'If your book hinges on one big idea, you’d better make sure that idea stands up to the scrutiny. My books, like in Ripper Confidential I had like 100 different big ideas in there so a diligent researcher can knock down two or three and it doesn’t affect the overall book’s validity but when you’re doing a suspect book, generally it hinges on one, two or three big ideas.  You can call those your pillars. And you'd better make sure those pillars are strong or the entire thing will come tumbling down.  And we’ve seen that happen time and time again. And that’s not because there’s a bunch of Ripperologists, you know, sharpening their claws who hate you or want to see you destroyed.  If they wanted that they would go so far as to make up stuff to destroy your reputation.   And I don’t see that, I see things get heated like with me and certain individuals when we go back and forth. They might over-exaggerate and say “Oh well, I proved this thing wrong therefore your entire book is discredited” and I would point out that’s clearly not true because that has no bearing on this or this or that.  And you have those kind of back and forths but generally in the end people are just concerned about accuracy.  And this can help us in the long run. It’s okay if we get a reputation for being hard asses if that makes future authors stand up and want to avoid getting their book blown apart on the day of release and it forces them to take a little more care. And you reach out to people. Here’s the thing.  I’ve heard people say “Well I don’t go on the forums or the casebook because they’re all such minutiae oriented, obsessive this or that”.  You can have a membership to JTR forums and casebook and never post, you don’t have to post.  What you can do is go on there and read, read read. And then if you find certain posters, you go this person seems to be producing information that’s relevant to what I’m working on then you just go to their profile and click on all threads created by this person, all posts created by this person and study and make notes. When you have questions you can reach out to them in private message and ask. You can ask for further sources. '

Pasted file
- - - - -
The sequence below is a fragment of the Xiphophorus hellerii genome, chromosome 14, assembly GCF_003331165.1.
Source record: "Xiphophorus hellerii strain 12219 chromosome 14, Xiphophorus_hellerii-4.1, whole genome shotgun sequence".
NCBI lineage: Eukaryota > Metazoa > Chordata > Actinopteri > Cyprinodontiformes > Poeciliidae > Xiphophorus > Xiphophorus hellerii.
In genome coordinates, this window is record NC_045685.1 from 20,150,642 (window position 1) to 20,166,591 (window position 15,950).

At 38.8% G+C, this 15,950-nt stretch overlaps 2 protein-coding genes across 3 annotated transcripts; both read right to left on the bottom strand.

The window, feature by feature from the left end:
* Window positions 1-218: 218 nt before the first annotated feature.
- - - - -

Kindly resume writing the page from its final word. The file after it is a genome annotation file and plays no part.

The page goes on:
When it came to discussing 'Ripper Confidential', Mr Wescott was really keen to distance himself from the type of tactics employed by Ms Rubenhold.  Thus, he said:

'Essays were written attempting to prove me wrong. Mostly they failed but they succeeded in certain respects because I made mistakes.  What I didn’t do was tell these people to go to hell and block them on Facebook, quit the forums. What I did instead was try to learn from them. Especially if they are going to take the time to go research, even if their purpose is to prove me wrong I can take advantage of that and learn from what they turn up and I did. And It’s going to make the next editions of these books better. And I thank them for it and they’re not bad people.  And I’m friends with most of them.  And that’s because their objective was never to - at times I thought their objective might be to destroy me and my reputation. That’s in the heat of the moment.  I realise that’s not the case.  They played fair for the most part.  Whenever they said this is wrong they presented their argument for that and a lot of times it was a valid argument. What that taught me is that these individuals, my next book I need to show it to them before I publish. Because I do show it to people.  But, you know,  It’s a process in other words. But it will make your book better.'

Then, at 33 minutes, 48 seconds into the Podcast we had this major confession from Mr Wescott: